More than a Number In the Rights of Prisoners practicum, Courtney Ebersohl '24L urges the Virginia Parole Board to see past the crime.
Courtney Ebersohl ‘24L is from Fairfax County, Virginia. She attended Virginia Polytechnic Institute and State University, where she received a B.A. in History, a B.A. in French, and a minor in Art History. After college, she was a paralegal in Washington, D.C. At W&L, she is on the Washington and Lee Law Review and is the Treasurer of the Public Defense Group. She enjoys hiking with her partner and running on the Chessie Nature Trail.
Why did you choose to participate in this practicum for your 2L year?
I wanted to take courses that would teach me how to challenge the criminal justice system’s pervasive dehumanization of people who are accused and convicted of crimes. The Rights of Prisoners Practicum provided that opportunity, and more. In the Rights of Prisoners Practicum, each student represents a currently incarcerated person in Virginia in their application for parole. As a student representative, your main goal is to show the Virginia Parole Board that your client is a human being who deserves a second chance. The Virginia Parole Board does not know much about your client. The Board members know your client’s Department of Corrections number and their criminal history. It’s your job, as an advocate, to show the Board that your client is much more than a number and their conviction. I chose to participate in this practicum because I wanted to be someone’s advocate and to contribute to a greater movement of advocacy for incarcerated people in Virginia.
What classes have prepared you to work in the practicum?
My first-year Legal Writing course provided me with the skills to write my client’s parole package persuasively. Criminal Procedure also helped me understand the process underlying my client’s conviction, but criminal courses are not necessary to effectively represent your client.
What are some skills you have developed in this course?
I developed skills in interviewing, managing expectations, and building trust. Every week I would speak with my client and his supporters. I learned that the best “interviews” are conversations and that confidence is crucial for building trust. I also developed written and oral advocacy skills. The practicum requires you to compile a parole package and advocate for your client in their parole hearing. The writing skills I developed in this practicum were unlike the writing skills I learned in any other course in law school. Your parole package is an opportunity to paint a picture of your client for the Board. Your package includes your client’s life story and reasons why your client deserves parole. You do not include case law or legal arguments. The arguments in your parole package are based on your client’s achievements and character. Considering very few people are granted parole in Virginia, it is crucial that you express your client’s story in a compelling way. Communicating your client’s story persuasively and capturing the reader’s attention are invaluable tools for a successful legal writer!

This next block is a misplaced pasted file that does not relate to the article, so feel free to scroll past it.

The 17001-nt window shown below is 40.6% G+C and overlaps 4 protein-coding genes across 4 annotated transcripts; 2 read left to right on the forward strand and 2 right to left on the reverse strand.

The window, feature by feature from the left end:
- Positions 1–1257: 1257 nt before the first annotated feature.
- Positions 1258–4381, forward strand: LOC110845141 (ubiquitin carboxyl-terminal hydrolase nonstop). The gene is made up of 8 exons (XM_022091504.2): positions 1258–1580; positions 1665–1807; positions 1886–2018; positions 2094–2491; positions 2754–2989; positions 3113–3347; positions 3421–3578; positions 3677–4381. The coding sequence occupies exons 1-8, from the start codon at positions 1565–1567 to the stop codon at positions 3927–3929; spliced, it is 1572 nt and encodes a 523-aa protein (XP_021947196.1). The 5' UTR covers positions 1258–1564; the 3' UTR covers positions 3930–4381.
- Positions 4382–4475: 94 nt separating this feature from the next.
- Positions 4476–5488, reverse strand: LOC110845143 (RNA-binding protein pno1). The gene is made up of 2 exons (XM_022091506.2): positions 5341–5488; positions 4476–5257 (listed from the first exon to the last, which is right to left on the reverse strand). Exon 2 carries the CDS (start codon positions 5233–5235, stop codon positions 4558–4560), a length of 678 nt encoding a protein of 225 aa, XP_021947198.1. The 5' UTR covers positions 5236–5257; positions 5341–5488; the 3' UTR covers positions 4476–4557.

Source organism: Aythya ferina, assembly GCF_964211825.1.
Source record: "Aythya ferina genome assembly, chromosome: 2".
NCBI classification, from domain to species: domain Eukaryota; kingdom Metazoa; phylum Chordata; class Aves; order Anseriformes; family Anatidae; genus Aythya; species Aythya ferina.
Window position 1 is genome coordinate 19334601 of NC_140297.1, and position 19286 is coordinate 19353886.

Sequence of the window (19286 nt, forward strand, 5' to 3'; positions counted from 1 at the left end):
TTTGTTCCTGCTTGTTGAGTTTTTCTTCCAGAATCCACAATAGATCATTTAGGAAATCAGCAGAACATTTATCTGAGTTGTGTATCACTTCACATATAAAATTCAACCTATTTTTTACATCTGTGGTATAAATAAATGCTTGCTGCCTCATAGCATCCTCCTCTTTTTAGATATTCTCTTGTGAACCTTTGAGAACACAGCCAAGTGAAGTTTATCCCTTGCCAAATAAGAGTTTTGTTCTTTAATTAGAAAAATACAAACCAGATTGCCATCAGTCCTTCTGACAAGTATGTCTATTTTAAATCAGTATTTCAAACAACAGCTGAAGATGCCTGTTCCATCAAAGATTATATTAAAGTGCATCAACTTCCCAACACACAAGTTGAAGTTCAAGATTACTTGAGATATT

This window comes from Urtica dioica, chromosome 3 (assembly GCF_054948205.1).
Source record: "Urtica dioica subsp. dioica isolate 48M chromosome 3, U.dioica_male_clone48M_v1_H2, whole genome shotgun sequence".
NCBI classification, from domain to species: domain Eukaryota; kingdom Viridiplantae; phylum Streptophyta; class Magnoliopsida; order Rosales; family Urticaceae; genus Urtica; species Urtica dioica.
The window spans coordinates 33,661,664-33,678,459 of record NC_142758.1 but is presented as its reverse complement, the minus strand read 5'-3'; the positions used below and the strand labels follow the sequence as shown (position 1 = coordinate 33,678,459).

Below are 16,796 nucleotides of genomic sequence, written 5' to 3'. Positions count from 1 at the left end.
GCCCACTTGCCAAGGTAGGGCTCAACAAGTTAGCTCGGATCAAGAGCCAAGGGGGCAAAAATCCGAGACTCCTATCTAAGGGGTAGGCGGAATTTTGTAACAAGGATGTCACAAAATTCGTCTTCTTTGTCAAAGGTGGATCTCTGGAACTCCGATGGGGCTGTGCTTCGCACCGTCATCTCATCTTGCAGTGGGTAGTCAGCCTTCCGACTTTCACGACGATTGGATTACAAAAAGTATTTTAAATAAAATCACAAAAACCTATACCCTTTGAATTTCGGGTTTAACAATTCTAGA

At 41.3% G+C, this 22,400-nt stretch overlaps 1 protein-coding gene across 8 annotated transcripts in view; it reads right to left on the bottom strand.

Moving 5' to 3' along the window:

What surprised you about the work you have done?
I was surprised to learn that I was going to be entirely responsible for my client’s parole application. I would interview my client every week, create his parole package, and present before the Board on my own. At the beginning of the semester, Professor Weiss described the process of Virginia parole and explained what was expected of us. Throughout the semester, she provided exceptional guidance and support while we navigated our client relationships. We met with her every week to discuss our client’s parole packages. She offered suggestions for solutions to problems and empowered the students to implement those solutions. This autonomy allowed me to develop my confidence and to learn how to manage client relationships.
What was your favorite aspect of your work with the practicum?
I will remember my client and his family for the rest of my life because of the meaningful connections we made with each other. We were essentially on a team together, fighting for the same cause. While crafting my client’s parole package, I asked my client and his family members difficult questions about the past. I learned about their lives and the incredible love and support they provide each other. I was honored to be part of my client’s life and his family’s life this year.
What was your biggest challenge so far?
My biggest challenge was managing expectations for my client and his supporters. A parole grant is rare in Virginia. The Virginia Parole Board only grants release to 1-2% of people who are eligible for parole. Parole is an uphill battle, but it is not an impossible one. Conveying this reality to my client and his supporters was difficult. As a student representative, you want to maintain hope. However, you cannot give your client or their loved ones false hope. Walking this delicate line was my biggest challenge.
Has this experience helped you figure out your post graduate plans, and if so how?
This experience reminded me why I am in law school, and it solidified my desire to work in a public defender’s office. As evidenced by parole in Virginia, our criminal justice system is stacked against the accused and provides little opportunity for second chances. I plan on applying the skills I learned to build trust with my future clients and humanize them at every stage of the process.
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